Accumulation of RNA polymerase II near 3′ termination sites of Per1 and Cry2 genes during circadian negative feedback. (A to C) Circadian ChIP-sequencing (seq) profiles of RNA polymerase II on the Per1, Cry2, and Bmal1 genes, respectively, in mouse liver. Top, quantitative RT-PCR pre-mRNA profiles [relative to Hprt (hypoxanthine-guanine phosphoribosyltransferase) pre-mRNA] indicating the relative transcription of the genes across the circadian cycle (mean ± SEM; n = 3 for each). Bottom, ChIP-seq profiles showing RNA polymerase II occupancy (vertical traces) along the genes (5′ to 3′, left to right) at the six indicated circadian times. DNA scale, lower right. At bottom, thick blocks represent exons; thin blocks, untranslated regions. The 5′ transcriptional start and 3′ termination sites are centered within gray bars. Arrows denote accumulation of RNA polymerase II near 3′ termination sites. (D and E) ChIP analysis of RNA polymerase II, PER2, and DHX9 near Per1 5′ initiation site (D) or 3′ termination site (E) at indicated circadian times (relative to control IgG ChIP).

Supporting this notion, we found that PER2 was associated at CT20, the trough of Per1 transcription, with SETX (senataxin) (Fig. 4A), a helicase important for transcriptional termination of some genes (18). After cleavage of the nascent transcript, unwinding of RNA-DNA duplexes by SETX at the 3′ termination site permits the XRN2 nuclease to degrade the downstream 3′ RNA and thereby release the polymerase (18). We readily detected XRN2 in a complex with SETX, but PER complex included SETX but no detectable XRN2 (Fig. 4A), suggesting that PER complex might inhibit SETX activity, blocking subsequent processing by XRN2. SETX bound at or near Per1 and Cry2 3′ termination sites in a temporal pattern that mirrored that of RNA polymerase II, including an accumulation at CT22 (fig. S5D), suggesting that SETX functions in the termination of both genes (19).

Fig. 4

PER complex associates with SETX and antagonizes its action in transcriptional termination of the Per1 gene. (A) Coimmunoprecipitations from mouse liver nuclei (CT 20) showing that a complex of PER2 with SETX excludes XRN2. (B) Immunoblot showing depletion of SETX in a fibroblast cell line after electroporation of SETX small interfering RNA (siRNA) compared to control siRNA. α-Tubulin, loading control. (C) Quantitative RT-PCR assay showing abundance of 3′-read-through mRNAs of indicated genes after depletion of SETX (normalized to control siRNA; mean ± SEM; n = 3 for each). (D) ChIP assay (relative to control IgG ChIP) showing RNA polymerase II near 3′ termination sites of indicated genes after depletion of SETX. (E) Circadian oscillations of bioluminescence in synchronized circadian reporter fibroblasts after introduction of SETX siRNA (blue) or control siRNA (yellow). Traces from four (SETX siRNA) or three (control) independent cultures are shown. (F to H) Quantitative RT-PCR assay showing circadian profile of pre-mRNA and 3′-read-through product for Per1 or (I to K) a control gene in mouse liver. (F, G, I, and J) relative to Hprt; mean ± SEM; n = 3 for each.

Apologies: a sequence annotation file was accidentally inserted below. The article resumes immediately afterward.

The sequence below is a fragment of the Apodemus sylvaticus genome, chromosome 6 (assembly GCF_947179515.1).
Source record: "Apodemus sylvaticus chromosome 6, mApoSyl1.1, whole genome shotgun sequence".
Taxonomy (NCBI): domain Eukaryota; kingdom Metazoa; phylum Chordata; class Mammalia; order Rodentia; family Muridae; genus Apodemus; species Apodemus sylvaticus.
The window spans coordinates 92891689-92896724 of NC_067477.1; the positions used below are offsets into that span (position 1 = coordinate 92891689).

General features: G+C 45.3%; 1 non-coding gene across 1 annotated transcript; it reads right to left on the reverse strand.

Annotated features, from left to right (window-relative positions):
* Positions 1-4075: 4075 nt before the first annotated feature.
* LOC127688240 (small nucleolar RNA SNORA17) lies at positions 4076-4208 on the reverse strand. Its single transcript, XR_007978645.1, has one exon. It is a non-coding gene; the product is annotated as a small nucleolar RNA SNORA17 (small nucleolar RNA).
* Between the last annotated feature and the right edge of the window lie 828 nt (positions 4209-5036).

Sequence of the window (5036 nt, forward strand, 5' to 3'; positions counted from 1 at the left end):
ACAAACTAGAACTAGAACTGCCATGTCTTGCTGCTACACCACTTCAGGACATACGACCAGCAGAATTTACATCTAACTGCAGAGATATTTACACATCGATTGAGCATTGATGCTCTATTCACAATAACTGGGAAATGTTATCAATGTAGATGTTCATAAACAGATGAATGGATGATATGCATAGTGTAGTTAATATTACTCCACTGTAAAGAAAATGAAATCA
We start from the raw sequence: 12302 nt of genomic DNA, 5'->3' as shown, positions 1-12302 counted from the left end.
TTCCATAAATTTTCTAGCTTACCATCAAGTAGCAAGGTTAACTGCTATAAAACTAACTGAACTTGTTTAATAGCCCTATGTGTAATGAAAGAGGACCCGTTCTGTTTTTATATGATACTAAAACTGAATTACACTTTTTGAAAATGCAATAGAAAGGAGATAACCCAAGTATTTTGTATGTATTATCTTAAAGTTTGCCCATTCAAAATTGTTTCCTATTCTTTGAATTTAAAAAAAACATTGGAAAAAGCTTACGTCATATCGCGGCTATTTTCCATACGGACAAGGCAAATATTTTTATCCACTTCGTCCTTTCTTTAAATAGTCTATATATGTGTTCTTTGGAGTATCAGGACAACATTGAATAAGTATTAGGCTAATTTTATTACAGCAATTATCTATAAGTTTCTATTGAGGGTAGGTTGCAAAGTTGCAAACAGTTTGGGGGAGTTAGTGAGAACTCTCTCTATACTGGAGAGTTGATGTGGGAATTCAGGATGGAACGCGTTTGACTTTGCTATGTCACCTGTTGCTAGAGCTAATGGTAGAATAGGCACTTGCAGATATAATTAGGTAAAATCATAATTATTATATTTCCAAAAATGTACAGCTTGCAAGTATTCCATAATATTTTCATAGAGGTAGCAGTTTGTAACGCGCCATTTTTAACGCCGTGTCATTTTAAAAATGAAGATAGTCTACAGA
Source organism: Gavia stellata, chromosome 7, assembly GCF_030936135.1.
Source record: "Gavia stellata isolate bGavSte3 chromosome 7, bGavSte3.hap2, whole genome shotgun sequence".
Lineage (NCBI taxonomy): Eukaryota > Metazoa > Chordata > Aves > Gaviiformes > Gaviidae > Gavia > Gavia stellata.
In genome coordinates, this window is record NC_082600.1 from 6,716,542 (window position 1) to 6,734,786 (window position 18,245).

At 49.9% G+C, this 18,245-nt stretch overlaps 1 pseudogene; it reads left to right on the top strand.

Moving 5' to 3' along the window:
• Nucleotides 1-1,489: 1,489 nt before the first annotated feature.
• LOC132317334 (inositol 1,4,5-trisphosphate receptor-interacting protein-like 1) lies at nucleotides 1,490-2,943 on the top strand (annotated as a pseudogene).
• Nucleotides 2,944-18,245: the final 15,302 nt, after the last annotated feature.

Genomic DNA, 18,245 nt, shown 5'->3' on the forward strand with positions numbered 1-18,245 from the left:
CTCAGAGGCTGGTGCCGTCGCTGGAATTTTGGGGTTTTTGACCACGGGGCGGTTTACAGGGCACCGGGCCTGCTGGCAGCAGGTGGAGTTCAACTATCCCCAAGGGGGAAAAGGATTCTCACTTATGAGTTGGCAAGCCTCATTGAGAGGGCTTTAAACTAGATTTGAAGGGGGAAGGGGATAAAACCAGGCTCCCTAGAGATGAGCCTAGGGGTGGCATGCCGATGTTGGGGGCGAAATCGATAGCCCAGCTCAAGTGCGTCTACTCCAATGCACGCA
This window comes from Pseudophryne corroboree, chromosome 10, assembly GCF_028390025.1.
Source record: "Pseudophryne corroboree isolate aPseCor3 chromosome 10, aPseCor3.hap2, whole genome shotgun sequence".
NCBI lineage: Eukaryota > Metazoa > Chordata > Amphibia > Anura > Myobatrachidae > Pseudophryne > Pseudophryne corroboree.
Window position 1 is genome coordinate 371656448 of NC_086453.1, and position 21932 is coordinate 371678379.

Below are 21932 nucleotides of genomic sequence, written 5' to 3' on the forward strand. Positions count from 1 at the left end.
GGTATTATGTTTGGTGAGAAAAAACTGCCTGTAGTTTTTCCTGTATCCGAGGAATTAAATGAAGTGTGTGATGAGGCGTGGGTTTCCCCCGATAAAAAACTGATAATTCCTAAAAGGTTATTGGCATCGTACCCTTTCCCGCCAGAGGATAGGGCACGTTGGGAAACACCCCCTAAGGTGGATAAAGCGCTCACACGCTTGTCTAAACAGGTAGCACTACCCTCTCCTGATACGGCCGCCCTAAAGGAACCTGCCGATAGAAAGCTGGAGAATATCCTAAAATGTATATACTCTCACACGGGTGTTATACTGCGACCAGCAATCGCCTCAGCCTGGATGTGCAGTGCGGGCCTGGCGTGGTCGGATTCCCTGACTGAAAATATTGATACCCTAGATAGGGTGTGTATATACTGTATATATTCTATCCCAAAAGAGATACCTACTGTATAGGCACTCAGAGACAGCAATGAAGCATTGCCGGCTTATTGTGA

Inefficient termination produces increased “3′-read-through” of mRNAs (18). Depletion of SETX (Fig. 4B) caused an increase in 3′-read-through at the Per1 and Cry2 (but not Bmal1) genes (Fig. 4C) and an accumulation of RNA polymerase II at or near the 3′ termination sites of the Per1 and Cry2 (but not Bmal1) genes (Fig. 4D). In addition, it caused a marked loss of circadian amplitude (Fig. 4E), suggesting an important role for SETX in the clock.

If PER complex inhibits SETX, then there should be a naturally occurring circadian rhythm of Per1 3′-read-through in vivo, with the peak occurring at the trough of transcription. Indeed, we found rhythmic Per1 3′-read-through in mouse liver that was antiphase to Per1 transcription (Fig. 4, F and G). At the transcriptional trough, 3′-read-through RNAs accounted for at least a 10-fold higher proportion of transcripts than at the peak (Fig. 4H). A control gene showed no such effect (Fig. 4, I to K). Thus, Per1 transcriptional termination appears to be under circadian control in vivo.

These results reveal an unsuspected mechanism of circadian clock negative feedback. Because of coupling between initiation and termination (18, 2022), inhibition of termination reduces the rate of transcription (18, 20). During negative feedback, we observed accumulation of RNA polymerase II at the 5′ site as well as the 3′ site of the Per1 and Cry2 genes (Fig. 4, A and B), perhaps reflecting reduced initiation secondary to inhibited termination.

The mammalian PER complex thus has at least two actions in circadian feedback. It represses transcription by recruiting a SIN3 histone deacetylase complex to clock gene promoters (8), and it inhibits termination, likely by antagonizing the action of SETX at the 3′ termination site. Both processes contribute to circadian Per1 gene repression, but one or the other could predominate at different target genes. In Drosophila, chromatin-associated PER spreads far downstream of the transcription start site (23), consistent with regulation of one or more postinitiation steps. By distributing circadian feedback repression across two or more steps in transcription, the PER complex might offer the advantages of averaging out noise and reducing the energetic costs of cyclical reversal of gene repression.

Supplementary Materials

Materials and Methods

Figs. S1 to S5

References (2431)

References and Notes

  1. Materials and methods are available as supplementary materials on Science Online.
  2. In ongoing experiments, we have identified both RNA polymerase II large subunit and SETX in purified PER complexes by mass spectrometry.
  3. Acknowledgments: We thank M. Liu for technical assistance and J. Gray and M. Greenberg (Harvard Medical School) for helpful comments. All data are tabulated in the paper and supplementary materials. This work was supported by the G. Harold and Leila Y. Mathers Charitable Foundation (C.J.W.), a David Mahoney Fellowship (K.P.), and an Edward R. and Anne G. Lefler Center fellowship (M.S.R.).